Clinical Healthcare Skills
The world faces a shortage of healthcare professionals, and many tasks on the frontline of healthcare are a long way off being fully automated—if they ever can be.
Doctors, nurses and other health professionals are increasingly able to augment their skills with AI tools. But human qualities like emotional intelligence and empathy will always be critical to their roles. In developed economies, healthcare jobs are also often relatively well-paid reflecting the specialist skills, qualities and experience needed to do the job well. Working in this field has always been seen as a way for hard-working individuals from any background to build a stable career with security and prospects, and this will still be true in 2024.
The AI revolution is built on data, and understanding how to transform it into value is becoming increasingly important to business success. To be ethical and trustworthy for important tasks like improving healthcare and furthering scientific research, AI also needs to be transparent and explainable. Data science skills are essential here to help us ensure machines use data we can trust to make decisions we can understand.
Those with the ability to make friends with the right people will always go far. Building a network of others who can help us achieve our aims as well as assist with our personal development is a critical skill. This means developing the ability to build bonds based on trust and common goals will be as valuable as ever in 2024, as technology opens up new opportunities for growth and innovation for those who are ready to act on them.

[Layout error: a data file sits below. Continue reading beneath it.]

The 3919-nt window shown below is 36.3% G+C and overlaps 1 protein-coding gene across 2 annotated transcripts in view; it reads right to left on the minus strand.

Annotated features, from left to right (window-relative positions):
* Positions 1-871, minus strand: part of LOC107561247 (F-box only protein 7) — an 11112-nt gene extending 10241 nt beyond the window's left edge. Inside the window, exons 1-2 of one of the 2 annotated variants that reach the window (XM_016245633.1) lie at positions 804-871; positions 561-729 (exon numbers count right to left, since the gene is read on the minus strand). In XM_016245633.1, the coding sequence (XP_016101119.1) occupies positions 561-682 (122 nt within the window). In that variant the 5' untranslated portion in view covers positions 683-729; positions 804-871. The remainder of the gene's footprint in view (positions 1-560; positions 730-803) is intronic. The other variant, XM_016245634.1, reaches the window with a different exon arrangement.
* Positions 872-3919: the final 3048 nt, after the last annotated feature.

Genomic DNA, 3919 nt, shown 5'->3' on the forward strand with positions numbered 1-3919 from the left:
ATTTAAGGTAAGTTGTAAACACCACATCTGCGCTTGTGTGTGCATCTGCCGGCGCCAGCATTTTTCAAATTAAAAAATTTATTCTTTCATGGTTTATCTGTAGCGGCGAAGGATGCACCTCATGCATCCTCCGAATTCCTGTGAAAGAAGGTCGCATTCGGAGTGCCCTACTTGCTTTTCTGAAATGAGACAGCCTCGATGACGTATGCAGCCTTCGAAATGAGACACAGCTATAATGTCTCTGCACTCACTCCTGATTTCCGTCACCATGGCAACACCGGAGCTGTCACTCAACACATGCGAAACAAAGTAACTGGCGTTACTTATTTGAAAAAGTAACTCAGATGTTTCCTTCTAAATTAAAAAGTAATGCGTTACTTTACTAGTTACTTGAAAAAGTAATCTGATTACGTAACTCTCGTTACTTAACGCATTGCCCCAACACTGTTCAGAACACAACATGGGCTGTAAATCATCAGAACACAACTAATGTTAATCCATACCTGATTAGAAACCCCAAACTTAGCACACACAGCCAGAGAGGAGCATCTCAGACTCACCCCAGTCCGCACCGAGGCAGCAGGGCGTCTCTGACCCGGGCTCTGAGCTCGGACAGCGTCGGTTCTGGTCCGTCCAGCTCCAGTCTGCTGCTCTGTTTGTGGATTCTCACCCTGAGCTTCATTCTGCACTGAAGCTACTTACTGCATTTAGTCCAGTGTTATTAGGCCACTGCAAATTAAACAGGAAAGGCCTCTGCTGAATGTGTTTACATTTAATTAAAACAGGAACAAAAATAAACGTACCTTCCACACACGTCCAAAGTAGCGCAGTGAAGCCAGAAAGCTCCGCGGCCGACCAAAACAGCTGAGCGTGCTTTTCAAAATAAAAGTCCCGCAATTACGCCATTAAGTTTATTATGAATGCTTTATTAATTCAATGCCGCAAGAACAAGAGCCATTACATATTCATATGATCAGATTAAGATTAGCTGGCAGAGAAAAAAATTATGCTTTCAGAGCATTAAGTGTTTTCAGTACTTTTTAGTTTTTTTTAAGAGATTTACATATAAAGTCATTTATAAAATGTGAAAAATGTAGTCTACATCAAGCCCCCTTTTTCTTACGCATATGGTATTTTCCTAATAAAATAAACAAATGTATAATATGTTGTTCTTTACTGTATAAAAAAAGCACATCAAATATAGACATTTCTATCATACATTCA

Cloud Computing Skills
Between 2022 and 2030, the global market for cloud computing is expected to grow from $570 billion to close to $2.5 trillion. This means there will be a growing demand for those with the technical skills to assist businesses large and small with their migration to the cloud. Professionals skilled in the tools and platforms of cloud computing will remain relevant and competitive throughout 2024 and beyond.
Machine Learning Engineering
Of course, powering the AI revolution means there will be a growing demand for humans with the technical skills to implement it. The World Economic Forum Future of Jobs 2023 report states that “AI and machine learning specialists top the list of fast-growing jobs.” In 2024, despite advancements in generative AI that mean even the technically unskilled can build AI apps, and in self-replicating AI that creates itself (AutoML being one example), human ML engineers will still be in high demand.
Data breaches, cyber-attacks and hacking attempts are all increasing in frequency and severity. So, too, are the penalties for businesses that fail to adequately protect their customers’ data. Cybersecurity is an arms race, with ill-intentioned individuals, groups and even state-sponsored actors competing with security specialists to deploy faster, more powerful and more intelligent technology against its opposition. All these factors mean that skills around building security and resilience will be some of the most in demand in 2024.